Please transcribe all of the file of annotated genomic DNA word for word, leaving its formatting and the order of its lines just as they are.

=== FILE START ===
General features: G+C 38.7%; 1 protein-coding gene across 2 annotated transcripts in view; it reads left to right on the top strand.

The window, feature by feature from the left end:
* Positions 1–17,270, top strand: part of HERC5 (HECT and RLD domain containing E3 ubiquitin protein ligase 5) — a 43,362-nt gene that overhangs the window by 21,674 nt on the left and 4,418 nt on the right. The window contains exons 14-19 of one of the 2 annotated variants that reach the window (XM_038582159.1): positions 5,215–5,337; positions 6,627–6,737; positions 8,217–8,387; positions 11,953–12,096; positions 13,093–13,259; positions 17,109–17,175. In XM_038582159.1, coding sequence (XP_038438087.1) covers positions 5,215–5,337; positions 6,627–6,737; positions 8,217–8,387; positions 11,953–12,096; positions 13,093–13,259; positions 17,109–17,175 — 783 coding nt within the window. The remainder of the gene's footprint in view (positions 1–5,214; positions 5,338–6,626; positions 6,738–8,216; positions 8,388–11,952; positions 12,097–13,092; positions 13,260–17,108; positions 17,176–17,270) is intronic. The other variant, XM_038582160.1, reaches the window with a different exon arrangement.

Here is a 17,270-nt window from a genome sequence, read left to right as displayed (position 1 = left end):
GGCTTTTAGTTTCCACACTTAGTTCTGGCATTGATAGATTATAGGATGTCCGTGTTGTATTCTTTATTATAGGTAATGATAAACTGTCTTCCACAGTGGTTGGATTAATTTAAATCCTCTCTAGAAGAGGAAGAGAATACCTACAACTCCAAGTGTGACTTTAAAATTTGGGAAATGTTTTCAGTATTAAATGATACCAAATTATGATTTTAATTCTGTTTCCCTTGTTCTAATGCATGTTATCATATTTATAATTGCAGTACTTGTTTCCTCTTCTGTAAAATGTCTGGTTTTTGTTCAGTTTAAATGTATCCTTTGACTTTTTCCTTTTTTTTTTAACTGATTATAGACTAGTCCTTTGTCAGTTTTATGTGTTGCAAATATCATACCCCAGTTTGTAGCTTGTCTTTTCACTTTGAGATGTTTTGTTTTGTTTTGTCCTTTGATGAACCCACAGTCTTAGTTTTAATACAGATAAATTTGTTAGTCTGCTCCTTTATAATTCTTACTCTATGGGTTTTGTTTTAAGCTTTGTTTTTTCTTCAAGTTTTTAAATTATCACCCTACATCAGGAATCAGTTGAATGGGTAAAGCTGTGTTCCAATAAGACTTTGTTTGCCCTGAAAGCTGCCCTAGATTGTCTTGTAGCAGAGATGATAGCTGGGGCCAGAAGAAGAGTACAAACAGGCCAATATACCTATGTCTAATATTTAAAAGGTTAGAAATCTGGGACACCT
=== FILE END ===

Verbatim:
General features: G+C 38.7%; 1 protein-coding gene across 2 annotated transcripts in view; it reads left to right on the top strand.

The window, feature by feature from the left end:
* Positions 1–17,270, top strand: part of HERC5 (HECT and RLD domain containing E3 ubiquitin protein ligase 5) — a 43,362-nt gene that overhangs the window by 21,674 nt on the left and 4,418 nt on the right. The window contains exons 14-19 of one of the 2 annotated variants that reach the window (XM_038582159.1): positions 5,215–5,337; positions 6,627–6,737; positions 8,217–8,387; positions 11,953–12,096; positions 13,093–13,259; positions 17,109–17,175. In XM_038582159.1, coding sequence (XP_038438087.1) covers positions 5,215–5,337; positions 6,627–6,737; positions 8,217–8,387; positions 11,953–12,096; positions 13,093–13,259; positions 17,109–17,175 — 783 coding nt within the window. The remainder of the gene's footprint in view (positions 1–5,214; positions 5,338–6,626; positions 6,738–8,216; positions 8,388–11,952; positions 12,097–13,092; positions 13,260–17,108; positions 17,176–17,270) is intronic. The other variant, XM_038582160.1, reaches the window with a different exon arrangement.

Here is a 17,270-nt window from a genome sequence, read left to right as displayed (position 1 = left end):
GGCTTTTAGTTTCCACACTTAGTTCTGGCATTGATAGATTATAGGATGTCCGTGTTGTATTCTTTATTATAGGTAATGATAAACTGTCTTCCACAGTGGTTGGATTAATTTAAATCCTCTCTAGAAGAGGAAGAGAATACCTACAACTCCAAGTGTGACTTTAAAATTTGGGAAATGTTTTCAGTATTAAATGATACCAAATTATGATTTTAATTCTGTTTCCCTTGTTCTAATGCATGTTATCATATTTATAATTGCAGTACTTGTTTCCTCTTCTGTAAAATGTCTGGTTTTTGTTCAGTTTAAATGTATCCTTTGACTTTTTCCTTTTTTTTTTAACTGATTATAGACTAGTCCTTTGTCAGTTTTATGTGTTGCAAATATCATACCCCAGTTTGTAGCTTGTCTTTTCACTTTGAGATGTTTTGTTTTGTTTTGTCCTTTGATGAACCCACAGTCTTAGTTTTAATACAGATAAATTTGTTAGTCTGCTCCTTTATAATTCTTACTCTATGGGTTTTGTTTTAAGCTTTGTTTTTTCTTCAAGTTTTTAAATTATCACCCTACATCAGGAATCAGTTGAATGGGTAAAGCTGTGTTCCAATAAGACTTTGTTTGCCCTGAAAGCTGCCCTAGATTGTCTTGTAGCAGAGATGATAGCTGGGGCCAGAAGAAGAGTACAAACAGGCCAATATACCTATGTCTAATATTTAAAAGGTTAGAAATCTGGGACACCT